At the same time, he’s a partner with his brother in Villhard Growth Partners, a private equity firm that invests in, partners with and grows strong, tech-enabled business and healthcare services companies. All that after being involved in two other startups and serving as managing director for a technology consulting firm.

This fall, Villhard will start by teaching the CELect course with the Center for Experiential Learning—a hands-on course in which students consult with startups in the community. Though it’s not Villhard’s first foray into the classroom—he’s taught at Truman State and the Midland Institute for Entrepreneurship—he’s looking forward to working with Olin professors he learned from as a student.

‘Keep doing the good’

Mahendra Gupta taught cost accounting and he would ask students for feedback, and the next class session he would reveal whatever they said, unedited. Mahendra said, ‘I am going to keep doing the good and stop doing the bad and improve on the rest,'” Villhard recalled. “That’s also the way I run my businesses. It’s part of the process—to get iteratively better.”

He fondly recalls picking up tips from all the Olin faculty members including Todd Milbourn, Barton Hamilton, Ron King and Sam Chun. And he’s delighted Holekamp has agreed to continue as a mentor as well. “Even though Cliff wasn’t a professor of mine,” Villhard said, “he is so closely identified with the local entrepreneurship community and I’ve always admired his work championing entrepreneurship in St. Louis.”

Villhard sees his arrival on Olin’s faculty as an extension of what he absorbed while a student: learn, earn and then return. He’s been a WashU donor and an employer of students, and now he’s proud to have the opportunity to influence the incoming generations of startup gurus and entrepreneurs.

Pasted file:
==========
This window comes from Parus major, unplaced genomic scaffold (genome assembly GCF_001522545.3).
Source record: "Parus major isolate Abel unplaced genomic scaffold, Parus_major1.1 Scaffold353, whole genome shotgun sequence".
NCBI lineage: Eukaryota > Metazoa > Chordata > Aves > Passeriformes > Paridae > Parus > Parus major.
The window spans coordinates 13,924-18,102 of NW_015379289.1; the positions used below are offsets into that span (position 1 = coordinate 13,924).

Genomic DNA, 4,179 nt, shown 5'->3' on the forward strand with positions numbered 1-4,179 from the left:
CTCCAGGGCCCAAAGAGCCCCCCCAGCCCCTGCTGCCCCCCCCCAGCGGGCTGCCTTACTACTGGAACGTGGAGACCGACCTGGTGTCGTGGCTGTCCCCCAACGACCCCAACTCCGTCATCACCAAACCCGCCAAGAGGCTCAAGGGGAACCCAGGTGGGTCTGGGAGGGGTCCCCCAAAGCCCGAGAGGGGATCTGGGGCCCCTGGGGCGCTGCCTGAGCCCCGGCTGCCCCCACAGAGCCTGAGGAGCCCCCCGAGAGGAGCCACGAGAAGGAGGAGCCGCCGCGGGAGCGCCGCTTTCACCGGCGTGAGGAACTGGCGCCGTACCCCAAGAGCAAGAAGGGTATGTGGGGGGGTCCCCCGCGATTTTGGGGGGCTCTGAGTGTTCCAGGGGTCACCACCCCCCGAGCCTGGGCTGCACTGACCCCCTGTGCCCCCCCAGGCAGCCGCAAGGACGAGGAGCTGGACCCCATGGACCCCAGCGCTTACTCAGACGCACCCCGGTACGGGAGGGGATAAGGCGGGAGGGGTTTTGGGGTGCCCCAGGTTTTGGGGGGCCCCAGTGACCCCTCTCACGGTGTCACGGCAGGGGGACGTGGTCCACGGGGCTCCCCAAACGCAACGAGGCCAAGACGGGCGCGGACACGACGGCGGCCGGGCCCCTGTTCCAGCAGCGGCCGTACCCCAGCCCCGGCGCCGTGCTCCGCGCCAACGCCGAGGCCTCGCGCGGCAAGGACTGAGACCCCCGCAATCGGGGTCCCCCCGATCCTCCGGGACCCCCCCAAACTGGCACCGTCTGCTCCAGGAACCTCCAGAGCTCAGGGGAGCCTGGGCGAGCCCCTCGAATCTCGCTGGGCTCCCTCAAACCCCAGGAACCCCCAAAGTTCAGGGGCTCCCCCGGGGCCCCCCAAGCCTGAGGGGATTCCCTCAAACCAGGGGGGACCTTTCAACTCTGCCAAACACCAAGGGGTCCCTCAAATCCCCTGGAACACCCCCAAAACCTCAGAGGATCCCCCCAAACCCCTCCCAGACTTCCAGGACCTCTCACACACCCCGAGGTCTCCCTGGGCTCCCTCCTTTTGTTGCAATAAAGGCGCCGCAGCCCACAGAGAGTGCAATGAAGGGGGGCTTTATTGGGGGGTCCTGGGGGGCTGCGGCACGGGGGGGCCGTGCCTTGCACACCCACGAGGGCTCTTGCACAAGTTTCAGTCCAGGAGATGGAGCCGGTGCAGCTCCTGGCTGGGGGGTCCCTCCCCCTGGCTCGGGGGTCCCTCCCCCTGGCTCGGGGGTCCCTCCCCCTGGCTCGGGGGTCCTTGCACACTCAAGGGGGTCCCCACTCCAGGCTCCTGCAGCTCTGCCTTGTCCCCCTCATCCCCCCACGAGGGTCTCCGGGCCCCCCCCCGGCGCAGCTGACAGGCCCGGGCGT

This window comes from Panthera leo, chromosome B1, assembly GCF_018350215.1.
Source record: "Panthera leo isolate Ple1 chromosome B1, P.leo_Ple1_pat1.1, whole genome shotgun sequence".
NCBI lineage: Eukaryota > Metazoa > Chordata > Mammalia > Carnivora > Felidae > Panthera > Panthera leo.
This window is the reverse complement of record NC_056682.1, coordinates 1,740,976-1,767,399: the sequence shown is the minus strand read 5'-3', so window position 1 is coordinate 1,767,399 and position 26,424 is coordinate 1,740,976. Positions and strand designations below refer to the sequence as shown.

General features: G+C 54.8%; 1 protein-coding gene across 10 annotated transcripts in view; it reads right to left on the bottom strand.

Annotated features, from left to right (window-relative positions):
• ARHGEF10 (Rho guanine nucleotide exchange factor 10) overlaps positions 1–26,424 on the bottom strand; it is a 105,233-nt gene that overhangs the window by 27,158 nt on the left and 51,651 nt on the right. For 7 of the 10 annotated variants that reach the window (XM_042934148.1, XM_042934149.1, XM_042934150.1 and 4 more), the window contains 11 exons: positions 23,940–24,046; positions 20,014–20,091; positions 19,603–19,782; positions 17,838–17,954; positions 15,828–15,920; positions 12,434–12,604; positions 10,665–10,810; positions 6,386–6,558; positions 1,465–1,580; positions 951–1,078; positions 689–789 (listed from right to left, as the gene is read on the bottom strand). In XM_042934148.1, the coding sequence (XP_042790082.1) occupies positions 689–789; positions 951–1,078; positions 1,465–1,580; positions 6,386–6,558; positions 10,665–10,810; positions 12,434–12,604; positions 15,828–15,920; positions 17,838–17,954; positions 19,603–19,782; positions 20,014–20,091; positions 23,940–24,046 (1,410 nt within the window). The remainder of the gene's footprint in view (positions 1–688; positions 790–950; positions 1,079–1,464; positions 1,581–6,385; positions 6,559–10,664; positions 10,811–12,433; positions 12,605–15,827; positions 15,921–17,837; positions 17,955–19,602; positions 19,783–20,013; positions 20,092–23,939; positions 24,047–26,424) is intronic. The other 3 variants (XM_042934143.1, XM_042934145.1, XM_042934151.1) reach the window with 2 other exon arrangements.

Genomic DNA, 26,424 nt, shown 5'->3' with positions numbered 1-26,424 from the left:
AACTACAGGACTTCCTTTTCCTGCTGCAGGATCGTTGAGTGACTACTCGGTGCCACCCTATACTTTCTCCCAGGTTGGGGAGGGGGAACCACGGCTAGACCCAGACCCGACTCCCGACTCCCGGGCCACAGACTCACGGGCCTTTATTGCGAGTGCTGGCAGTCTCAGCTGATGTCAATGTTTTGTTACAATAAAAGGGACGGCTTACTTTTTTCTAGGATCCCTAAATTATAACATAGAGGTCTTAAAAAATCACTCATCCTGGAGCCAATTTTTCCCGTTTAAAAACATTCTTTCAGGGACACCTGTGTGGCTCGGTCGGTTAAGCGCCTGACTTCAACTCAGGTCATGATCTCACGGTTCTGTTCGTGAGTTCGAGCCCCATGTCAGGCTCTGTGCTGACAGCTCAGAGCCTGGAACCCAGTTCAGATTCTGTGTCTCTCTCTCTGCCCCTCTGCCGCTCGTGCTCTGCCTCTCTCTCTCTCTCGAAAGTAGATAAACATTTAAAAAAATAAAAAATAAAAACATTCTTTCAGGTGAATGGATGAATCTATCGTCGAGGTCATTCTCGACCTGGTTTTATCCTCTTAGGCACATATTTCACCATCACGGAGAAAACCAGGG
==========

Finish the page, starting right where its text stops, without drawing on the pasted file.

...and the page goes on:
“I’ve employed the graduates of this school for more than a decade, and they’re brilliant and motivated and exceptional,” he said. “To me, entrepreneurship is simply about solving problems. Thus, I love being around the kind of thinkers that are attracted to WashU.”




At a farewell reception in his honor, Cliff Holekamp greets Mahendra Gupta, the former Olin dean who hired him as the first full-time entrepreneurship professor for the business school.

Since starting work on his MBA at WashU Olin in 1999, Cliff Holekamp’s career has been deeply entwined with the campus.

Now, after he launched a startup as a student, earned that MBA in 2001, joined the faculty in 2008, taught entrepreneurship for nearly 12 years, started 14 courses in the discipline and helped more than 200 students launch their own startups, Holekamp says it’s time to disentangle himself from Olin.